Hazel Meades
Mind Map by , created over 5 years ago

A Levels Music Tech (A2) Mind Map on EQ, created by Hazel Meades on 03/12/2014.

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Hazel Meades
Created by Hazel Meades over 5 years ago
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EQ
1 What is it?
1.1 Initially used to correct imperfections in the sound.
1.1.1 As technology improved it started to be used for different purposes.
1.1.1.1 EQ units offer a combination of different filters that can be used together.
1.1.1.1.1 Plug-in EQs can offer an almost limitless supply, hardware EQs are limited by their design.
1.2 It was initially used to compensate for the loss of upper frequencies on long cable runs.
1.2.1 BBC - King's College
1.3 Mid freq. boost = boxy sound
1.4 Top freq. boost = tinny sound
1.5 EQ can be used in combination with panning to separate instruments
1.6 General rules:
1.6.1 Trust ears over eyes
1.6.2 1. Set frequency area
1.6.2.1 2. Adjust frequency range
1.6.2.1.1 3. Boost/cut
1.7 Used to highlight instrumental tones, remove unwanted noise such as feedback, rumble etc.
2 Parametric EQ
2.1 Based on a band-pass filter
2.2 Has access to the same Q, boost/cut and centre frequency.
2.3 Adjustable filter sections are provided so the user can effect a variety of bandwidths.
2.4 Gives the user the ability to finetune their recording.
2.5 Choose a centre frequency and move it up, down and around.
2.5.1 Sweeping - moving the frequency (with the gain set high) to search for where EQ should be applied
2.6 More specific and specialist in comparison to graphic
2.6.1 Requires more expertise
2.7 More precise adjustments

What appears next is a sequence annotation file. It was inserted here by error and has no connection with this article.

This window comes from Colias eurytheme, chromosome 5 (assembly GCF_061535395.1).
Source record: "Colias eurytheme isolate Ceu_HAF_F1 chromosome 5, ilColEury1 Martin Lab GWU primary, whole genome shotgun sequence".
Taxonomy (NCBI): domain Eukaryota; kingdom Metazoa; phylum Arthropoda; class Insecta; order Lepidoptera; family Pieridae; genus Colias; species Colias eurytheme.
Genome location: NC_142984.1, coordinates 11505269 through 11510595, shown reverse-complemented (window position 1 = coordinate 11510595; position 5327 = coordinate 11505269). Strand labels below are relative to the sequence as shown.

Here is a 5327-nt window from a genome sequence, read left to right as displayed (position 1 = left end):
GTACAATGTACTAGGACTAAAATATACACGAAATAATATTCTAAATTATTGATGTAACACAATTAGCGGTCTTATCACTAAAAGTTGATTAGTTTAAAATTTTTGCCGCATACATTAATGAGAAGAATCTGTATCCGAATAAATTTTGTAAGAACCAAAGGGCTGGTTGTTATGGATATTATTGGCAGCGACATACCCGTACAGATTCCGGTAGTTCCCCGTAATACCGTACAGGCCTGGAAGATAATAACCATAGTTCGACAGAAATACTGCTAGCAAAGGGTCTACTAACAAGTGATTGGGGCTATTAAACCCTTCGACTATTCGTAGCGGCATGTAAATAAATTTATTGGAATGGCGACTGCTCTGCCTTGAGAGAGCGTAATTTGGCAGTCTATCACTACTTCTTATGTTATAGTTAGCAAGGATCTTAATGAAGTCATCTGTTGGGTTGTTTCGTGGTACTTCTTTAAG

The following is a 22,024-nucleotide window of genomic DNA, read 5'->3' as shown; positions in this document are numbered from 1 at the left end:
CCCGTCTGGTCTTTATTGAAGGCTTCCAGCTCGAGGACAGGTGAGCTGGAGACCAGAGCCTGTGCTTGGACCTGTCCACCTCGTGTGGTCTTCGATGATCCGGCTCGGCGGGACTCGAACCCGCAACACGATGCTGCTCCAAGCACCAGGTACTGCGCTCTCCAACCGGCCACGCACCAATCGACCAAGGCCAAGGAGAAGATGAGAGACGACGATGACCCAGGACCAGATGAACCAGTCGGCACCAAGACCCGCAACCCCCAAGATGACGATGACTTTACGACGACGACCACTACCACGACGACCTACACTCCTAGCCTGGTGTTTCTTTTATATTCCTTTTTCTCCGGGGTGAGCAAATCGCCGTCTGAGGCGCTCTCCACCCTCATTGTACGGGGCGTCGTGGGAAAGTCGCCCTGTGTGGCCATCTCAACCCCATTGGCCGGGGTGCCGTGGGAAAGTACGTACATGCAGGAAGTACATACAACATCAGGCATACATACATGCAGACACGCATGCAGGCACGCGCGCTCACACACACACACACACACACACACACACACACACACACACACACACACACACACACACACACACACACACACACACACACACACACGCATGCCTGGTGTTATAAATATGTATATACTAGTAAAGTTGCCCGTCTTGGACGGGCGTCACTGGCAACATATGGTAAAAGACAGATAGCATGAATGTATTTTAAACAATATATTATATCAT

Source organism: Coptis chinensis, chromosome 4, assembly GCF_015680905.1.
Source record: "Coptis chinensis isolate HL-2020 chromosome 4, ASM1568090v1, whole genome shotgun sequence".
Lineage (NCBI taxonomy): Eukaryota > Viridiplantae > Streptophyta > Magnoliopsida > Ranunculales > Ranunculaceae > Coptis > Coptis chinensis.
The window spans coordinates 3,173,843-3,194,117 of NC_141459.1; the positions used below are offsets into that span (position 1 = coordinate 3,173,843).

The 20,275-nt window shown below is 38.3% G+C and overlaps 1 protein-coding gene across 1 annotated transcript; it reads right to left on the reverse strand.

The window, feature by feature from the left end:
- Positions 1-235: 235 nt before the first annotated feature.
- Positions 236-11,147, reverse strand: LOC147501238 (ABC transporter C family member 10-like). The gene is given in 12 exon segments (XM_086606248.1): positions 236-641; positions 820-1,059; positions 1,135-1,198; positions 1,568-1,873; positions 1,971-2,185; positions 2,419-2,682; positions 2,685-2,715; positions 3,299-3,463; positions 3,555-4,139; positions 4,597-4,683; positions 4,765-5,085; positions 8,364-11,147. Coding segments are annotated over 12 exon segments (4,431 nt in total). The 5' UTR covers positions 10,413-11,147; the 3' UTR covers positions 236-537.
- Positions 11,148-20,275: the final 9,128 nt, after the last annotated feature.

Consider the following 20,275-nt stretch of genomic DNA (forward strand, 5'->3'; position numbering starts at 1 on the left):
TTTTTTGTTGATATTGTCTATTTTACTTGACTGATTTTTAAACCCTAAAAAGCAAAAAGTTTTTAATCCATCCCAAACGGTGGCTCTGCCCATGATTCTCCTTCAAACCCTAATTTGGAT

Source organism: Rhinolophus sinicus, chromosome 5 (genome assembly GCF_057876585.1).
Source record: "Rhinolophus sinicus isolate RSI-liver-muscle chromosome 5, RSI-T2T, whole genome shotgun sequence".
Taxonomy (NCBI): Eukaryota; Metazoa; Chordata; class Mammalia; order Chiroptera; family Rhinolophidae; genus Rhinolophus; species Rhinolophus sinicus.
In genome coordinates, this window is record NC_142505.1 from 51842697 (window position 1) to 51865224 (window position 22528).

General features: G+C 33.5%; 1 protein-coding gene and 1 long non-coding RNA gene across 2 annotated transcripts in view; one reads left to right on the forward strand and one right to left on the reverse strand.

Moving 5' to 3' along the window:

2.8 Semi-parametric EQ AKA sweepable filter: allows user to control amp and freq but uses a pre-set bandwidth for the centre frequency.
3 Graphic EQ
3.1 A group of band-pass filters.
3.2 Centre frequency is equally spaced.
3.2.1 Octaves apart
3.3 Spacing is agreed through musical intervals.
3.4 Simpler to use compared to parametric EQ but less precise.
3.5 Often used to compensate for a venue's acoustics.
3.6 Rows of adjustable sliders so you can home in on specific frequencies
3.7 Input signal is sent to a bank of filters, which pass the portion of the signal present in its own freq. range or band.
3.7.1 Filter is adjusted via slide control to boost or cut freq
4 When to EQ?
4.1 Can do it continously
4.2 Can do it at the end after you've got all the audio
4.3 Depends on the creative/practical purpose
4.4 General rule is to EQ later on
4.5 Makes the piece sound nice as a whole
5 Shelf EQ
5.1 Cuts or increases all frequencies above or below the cut off evenly
5.1.1 Used in common tone controls
6 Fixed EQ
6.1 Bass, treble, mid
7 History
7.1 Langevin Model EQ-251A - 1st EQ to use slide controls
7.2 Type 7080 developed by Art Davis' Cinema Engineering - 1st true graphic EQ
7.3 Daniel Flickinger introduced 1st parametric EQ in 1971
7.3.1 He achieved filtering circuits that were impossible before. 6 knobs controlled sweepable features.
7.3.2 Most modern day parametric EQ designs rely on the designs of Flickinger, Massenberg and McNeal
7.4 In 1990s and 2000s parametric EQs became increasingly available as Digital Signal Processing equipment in the form of plug-ins for DAWs.
7.4.1 Standalone outboard gear versions were introduced after software versions and referred to as Digital Parametric Equalizers